Music Features

Parole Kids Live Rapunzel: 20 Years of Supreme Clientele

Beckett. Pynchon. Gaddis. Joyce. Barth. Proust. Burroughs. Wallace. Ghostface. Few other rappers could be so comfortably placed amongst those authors, their work so analogous to books like The Recognitions or Finnegans Wake in how they utilize words to convey meaning and emotion, overwhelming and abstract. On no album is this better evidenced than in 2000’s Supreme Clientele. If you’ve never heard it, let me give you a taste: 
 Cancún, catch me in the room eating grouper”
“Check out the rap kingpin, summertime, fine jewelry dripping
 Face to the box, I seen your ear twitching
 As soon as I drove off, Cap' came to me with three sawed-offs
 Give one to Rae', let's season they broth
 Lightning rod fever heaters, knock-kneed a Sheeba for hiva
 Diva got rocked from the receiver bleeder”
“Yo, check these up top murderers
 Snowy in the bezel as the cloud merges
 F.B.I. try and want word with this
 Kid who pulled out bust a shot up in the Beacon
 Catch me in the corner not speakin'
 Crushed out heavenly
 U.G. rock the sweet daddy long fox minks
 Chicken and broccoli, Wally's look stink”
“Picked up the broom thought I was Michael-in'
 West Brighton Pool, now I'm into Iron Duels
 Turn Nuns to Earth’s Whoopi, she at Allah school
 Inhale break beats of Hell A-Alikes propel parallel
 Duracell knot, you flash a burnt cell”
There are dense lyricists, and then there’s Dennis Coles.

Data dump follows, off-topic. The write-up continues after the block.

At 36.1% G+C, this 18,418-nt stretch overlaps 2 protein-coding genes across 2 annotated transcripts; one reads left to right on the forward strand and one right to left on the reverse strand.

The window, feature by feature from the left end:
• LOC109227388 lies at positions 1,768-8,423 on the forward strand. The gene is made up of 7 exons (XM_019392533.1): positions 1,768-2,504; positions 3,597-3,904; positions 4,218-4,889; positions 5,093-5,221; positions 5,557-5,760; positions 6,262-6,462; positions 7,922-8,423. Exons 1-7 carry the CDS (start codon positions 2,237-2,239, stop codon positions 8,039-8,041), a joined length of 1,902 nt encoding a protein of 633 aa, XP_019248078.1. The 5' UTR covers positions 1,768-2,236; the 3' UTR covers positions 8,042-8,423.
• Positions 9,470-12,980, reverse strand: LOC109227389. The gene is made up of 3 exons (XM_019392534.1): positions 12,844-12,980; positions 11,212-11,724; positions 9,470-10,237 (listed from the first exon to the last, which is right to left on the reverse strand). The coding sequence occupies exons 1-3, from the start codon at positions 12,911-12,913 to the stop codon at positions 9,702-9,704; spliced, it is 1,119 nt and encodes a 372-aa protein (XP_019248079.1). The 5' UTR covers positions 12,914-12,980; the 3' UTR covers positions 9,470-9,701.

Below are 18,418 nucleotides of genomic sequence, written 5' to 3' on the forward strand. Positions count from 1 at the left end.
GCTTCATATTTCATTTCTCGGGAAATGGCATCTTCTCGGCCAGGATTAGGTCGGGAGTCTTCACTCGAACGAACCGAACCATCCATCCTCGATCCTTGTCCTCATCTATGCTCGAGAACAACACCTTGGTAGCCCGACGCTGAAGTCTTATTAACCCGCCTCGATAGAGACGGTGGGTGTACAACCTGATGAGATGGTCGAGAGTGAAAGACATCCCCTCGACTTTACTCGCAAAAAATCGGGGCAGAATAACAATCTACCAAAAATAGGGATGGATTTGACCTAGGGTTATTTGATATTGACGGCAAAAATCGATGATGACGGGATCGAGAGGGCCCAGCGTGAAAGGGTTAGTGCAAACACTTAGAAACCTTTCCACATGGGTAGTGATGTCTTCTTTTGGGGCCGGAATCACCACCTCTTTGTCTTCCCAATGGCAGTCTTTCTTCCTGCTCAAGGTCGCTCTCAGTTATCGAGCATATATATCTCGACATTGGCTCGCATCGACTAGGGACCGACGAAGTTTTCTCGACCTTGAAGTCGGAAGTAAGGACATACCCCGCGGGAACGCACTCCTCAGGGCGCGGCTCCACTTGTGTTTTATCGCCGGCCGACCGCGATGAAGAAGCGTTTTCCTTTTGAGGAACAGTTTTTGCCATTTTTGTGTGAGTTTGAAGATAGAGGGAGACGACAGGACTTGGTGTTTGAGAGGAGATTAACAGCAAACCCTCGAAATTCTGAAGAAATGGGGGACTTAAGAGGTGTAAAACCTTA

Ghostface Killah’s sophomore solo effort is something you let wash over yourself, exactly in the spirit of stream-of-consciousness classics like Ulysses. It’s one of those monumental works of art that you know full well going into you’ll only ever be able to partially decipher. As Jeff Weiss pointed out in his tremendous retrospective essay about the album for Pitchfork back in 2017, “You can see, feel, and taste it, but it can only be decrypted to a point.” Though I was already familiar with Ghostface’s more conventional masterpiece FishScale (2006), I hadn’t yet experienced Clientele and was intrigued by Weiss’ article. I was still in college around that time as a Literature major, and was obsessed with, for lack of a better term, the “long-winded shit”: your Gravity’s Rainbow-s, your Infinite Jest-s, your Sound and the Fury-s, your J R-s and such. My favorite feeling to experience while studying was getting locked in this state of flow where what I was reading propelled right off the page and into my brain at a breakneck pace, even if it wasn’t easy or didn’t make complete sense. Some of my most rewarding, treasured moments of academia came from notoriously difficult novels. And upon learning of this fascinating chapter in the Wu-Tang solo saga, how the album was recorded after the RZA’s studio flooded and Ghost’s trip to Africa deeply affected his artistic outlook (I implore you to read Weiss’ piece to find out more), I came to obsess over Supreme Clientele the same way.